Did you know that we grow in a 4o ft long green house year around? We grow mostly food for our selves but this year we started adding some herbal crops for our tea. Our green house saves us tons of money on greens throughout the year especially in the off season when greens get more expensive. Its so much cheaper to plant a $3 bag of organic seed than to spend $3 on one head of lettuce.
But that can be hard in some cold places.
It can be near impossible!
With the help of a greenhouse, polytunnel or hoop house you can grow in colder climates, even in Maine, and have greens year around! This is a great affordable way to extend your gardening season and your household food budget.
The Farmer took a few days to help his brother put up their new hoop house. Its very similar to ours wit ha few adjustments. Check it out in this weeks video!
Gardens are a lot of work! First the area is prepared, for us that meant rotating the chickens through the area and then tilling it and then tapping it. Next the seeds need to be planted, watered, babied. Then the seedlings get transplanted out into the garden. Phew..... I'm so hungry after all of that work I'm going to be anxiously awaiting the food that comes from it. But wait we aren't done yet... we have to keep watering those baby plants. Make sure that weeds don't take them over.
The good news is that with a little effort up front the watering and weeding can be dealt with fairly simply. Mulching to the rescue! This week we take you on our mulching adventure showing you 5 reasons that its a good idea to mulch your garden, no matter what size, with a little added farm humor. Thanks for joining us down on the farm and we hope you have a wonderful week! We would love to know what you are growing and about your experience with mulching, let us know in the comment section below! Cheers!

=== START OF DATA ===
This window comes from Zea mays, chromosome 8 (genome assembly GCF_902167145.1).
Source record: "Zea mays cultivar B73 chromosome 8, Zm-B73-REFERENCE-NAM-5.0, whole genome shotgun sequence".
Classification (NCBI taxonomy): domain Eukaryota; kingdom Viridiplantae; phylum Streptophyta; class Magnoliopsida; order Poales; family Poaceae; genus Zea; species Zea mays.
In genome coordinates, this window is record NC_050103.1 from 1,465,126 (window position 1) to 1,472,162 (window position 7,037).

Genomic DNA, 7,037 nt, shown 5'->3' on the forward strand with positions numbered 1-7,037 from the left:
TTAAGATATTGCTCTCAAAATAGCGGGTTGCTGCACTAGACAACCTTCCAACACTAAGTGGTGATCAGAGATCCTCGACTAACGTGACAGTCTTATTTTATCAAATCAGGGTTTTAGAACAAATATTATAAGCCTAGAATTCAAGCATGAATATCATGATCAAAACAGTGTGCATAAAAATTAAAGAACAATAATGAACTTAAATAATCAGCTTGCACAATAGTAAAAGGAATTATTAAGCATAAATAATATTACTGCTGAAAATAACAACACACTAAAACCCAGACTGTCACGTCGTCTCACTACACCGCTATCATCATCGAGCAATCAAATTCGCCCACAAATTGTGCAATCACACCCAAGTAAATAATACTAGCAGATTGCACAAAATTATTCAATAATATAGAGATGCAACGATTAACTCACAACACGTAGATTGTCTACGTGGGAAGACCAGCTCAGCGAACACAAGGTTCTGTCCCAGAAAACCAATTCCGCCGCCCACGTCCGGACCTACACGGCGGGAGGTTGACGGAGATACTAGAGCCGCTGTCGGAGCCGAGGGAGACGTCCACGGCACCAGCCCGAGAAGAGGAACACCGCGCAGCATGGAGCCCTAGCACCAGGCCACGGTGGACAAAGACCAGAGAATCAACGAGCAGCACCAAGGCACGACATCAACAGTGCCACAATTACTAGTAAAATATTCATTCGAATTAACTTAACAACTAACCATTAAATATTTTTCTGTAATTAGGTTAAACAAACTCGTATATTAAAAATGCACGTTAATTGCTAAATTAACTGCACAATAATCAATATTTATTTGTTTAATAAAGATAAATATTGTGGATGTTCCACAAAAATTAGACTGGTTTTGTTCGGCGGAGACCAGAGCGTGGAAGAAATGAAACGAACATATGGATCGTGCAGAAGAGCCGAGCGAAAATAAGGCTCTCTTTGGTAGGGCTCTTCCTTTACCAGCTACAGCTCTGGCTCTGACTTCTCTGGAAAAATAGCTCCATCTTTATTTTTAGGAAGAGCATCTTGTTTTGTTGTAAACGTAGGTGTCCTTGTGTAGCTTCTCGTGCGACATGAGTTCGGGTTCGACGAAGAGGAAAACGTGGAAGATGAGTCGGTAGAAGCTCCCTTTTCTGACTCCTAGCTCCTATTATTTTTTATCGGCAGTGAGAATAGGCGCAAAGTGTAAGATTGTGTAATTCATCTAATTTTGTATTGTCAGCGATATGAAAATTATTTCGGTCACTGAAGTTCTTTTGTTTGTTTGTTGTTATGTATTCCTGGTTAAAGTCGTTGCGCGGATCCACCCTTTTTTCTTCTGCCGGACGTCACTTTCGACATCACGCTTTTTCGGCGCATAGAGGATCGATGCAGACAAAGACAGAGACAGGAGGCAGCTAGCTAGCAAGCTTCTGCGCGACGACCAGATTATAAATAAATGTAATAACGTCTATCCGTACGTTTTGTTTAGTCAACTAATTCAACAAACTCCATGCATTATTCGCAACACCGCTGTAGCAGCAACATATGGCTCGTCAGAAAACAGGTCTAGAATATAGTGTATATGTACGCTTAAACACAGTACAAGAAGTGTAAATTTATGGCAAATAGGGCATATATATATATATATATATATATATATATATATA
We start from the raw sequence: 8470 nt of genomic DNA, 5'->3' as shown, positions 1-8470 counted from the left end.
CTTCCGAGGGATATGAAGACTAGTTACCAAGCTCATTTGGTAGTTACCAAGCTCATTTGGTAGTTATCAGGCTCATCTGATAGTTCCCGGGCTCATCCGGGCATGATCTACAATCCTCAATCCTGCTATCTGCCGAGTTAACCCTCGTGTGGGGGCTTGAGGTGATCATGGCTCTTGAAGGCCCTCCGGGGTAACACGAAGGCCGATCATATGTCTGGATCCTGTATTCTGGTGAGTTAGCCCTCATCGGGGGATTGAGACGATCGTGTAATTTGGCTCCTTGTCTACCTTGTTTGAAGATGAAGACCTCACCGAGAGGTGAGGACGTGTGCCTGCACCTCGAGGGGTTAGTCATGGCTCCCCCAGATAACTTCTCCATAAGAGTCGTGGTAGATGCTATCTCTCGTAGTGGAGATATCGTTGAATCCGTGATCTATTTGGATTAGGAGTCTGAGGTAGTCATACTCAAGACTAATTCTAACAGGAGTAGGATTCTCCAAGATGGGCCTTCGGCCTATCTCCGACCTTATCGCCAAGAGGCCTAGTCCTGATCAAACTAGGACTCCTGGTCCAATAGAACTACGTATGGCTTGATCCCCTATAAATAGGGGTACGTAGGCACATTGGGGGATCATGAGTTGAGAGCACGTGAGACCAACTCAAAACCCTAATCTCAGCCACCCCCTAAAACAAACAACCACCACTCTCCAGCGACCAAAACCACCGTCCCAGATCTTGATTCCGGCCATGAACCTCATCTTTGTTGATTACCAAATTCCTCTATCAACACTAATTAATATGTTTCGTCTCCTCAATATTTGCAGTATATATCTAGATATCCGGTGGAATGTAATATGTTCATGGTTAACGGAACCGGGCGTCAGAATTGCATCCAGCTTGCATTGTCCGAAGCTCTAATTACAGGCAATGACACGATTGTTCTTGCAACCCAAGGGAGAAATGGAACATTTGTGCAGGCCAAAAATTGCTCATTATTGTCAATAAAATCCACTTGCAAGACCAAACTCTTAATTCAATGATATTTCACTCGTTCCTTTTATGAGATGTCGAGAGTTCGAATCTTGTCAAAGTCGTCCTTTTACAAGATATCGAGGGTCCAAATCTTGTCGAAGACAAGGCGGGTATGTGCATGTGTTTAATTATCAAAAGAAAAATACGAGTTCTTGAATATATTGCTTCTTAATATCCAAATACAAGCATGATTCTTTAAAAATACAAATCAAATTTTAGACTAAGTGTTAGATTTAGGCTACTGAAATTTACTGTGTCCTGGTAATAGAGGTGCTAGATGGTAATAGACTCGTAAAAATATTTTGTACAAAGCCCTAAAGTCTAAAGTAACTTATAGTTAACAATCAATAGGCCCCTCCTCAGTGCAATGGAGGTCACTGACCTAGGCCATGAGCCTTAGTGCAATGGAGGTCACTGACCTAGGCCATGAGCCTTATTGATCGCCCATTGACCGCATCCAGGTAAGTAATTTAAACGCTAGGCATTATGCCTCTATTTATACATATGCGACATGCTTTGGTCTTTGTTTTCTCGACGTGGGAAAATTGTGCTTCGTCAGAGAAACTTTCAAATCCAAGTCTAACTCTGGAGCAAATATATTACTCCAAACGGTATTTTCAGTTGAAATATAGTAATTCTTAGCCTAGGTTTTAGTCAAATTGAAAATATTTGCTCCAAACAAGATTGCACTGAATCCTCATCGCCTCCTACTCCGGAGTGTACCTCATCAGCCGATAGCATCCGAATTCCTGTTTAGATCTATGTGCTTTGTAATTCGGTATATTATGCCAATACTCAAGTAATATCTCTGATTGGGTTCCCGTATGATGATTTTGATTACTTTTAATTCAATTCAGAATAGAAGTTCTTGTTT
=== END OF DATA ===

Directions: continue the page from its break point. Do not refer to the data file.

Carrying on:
Were all about local farms, growing our own food and helping to supply others. But what do we do when our lavender comes from France? We only have a few small lavender plants.... for now, but certainly not enough to keep our tea patrons content. We were blessed to find this lovely Oregon farm in Newburg that has plenty to supply us with. We thought we would take you along to see it and not both you and I know where the lavender comes from!
We started this gardening journey with putting our chickens in the garden to till it up, yet before even that we took you along with us as we built our chicken tractor, chickshaw, chicken thing. Then we had you with us as we built our soil block trays, showed you our soil blocking method and planted our seed. Its time to move those babies out to the garden and watch them grow! Join us this week as we move our basil out with the tomatoes. Soon we will be adding herbs for tea and for culinary use including chamomile, tarragon, lemon balm and more! Join us every step of the way as we share the happenings of the farm with you once a week on Youtube!
Thanks for being part of our farm family! Cheers!
Hello fellow tea drinkers and gardeners!
We had this big plan this winter. I'm afraid it was delayed. You see we love knowing where our food comes from. We like to know what kind of conditions it was grown in, who was growing it, what our money supports or rather who it is supporting. Is it going to big corporations or a small farmer and his family? Did our fruit come from Mexico, our beef from Australia?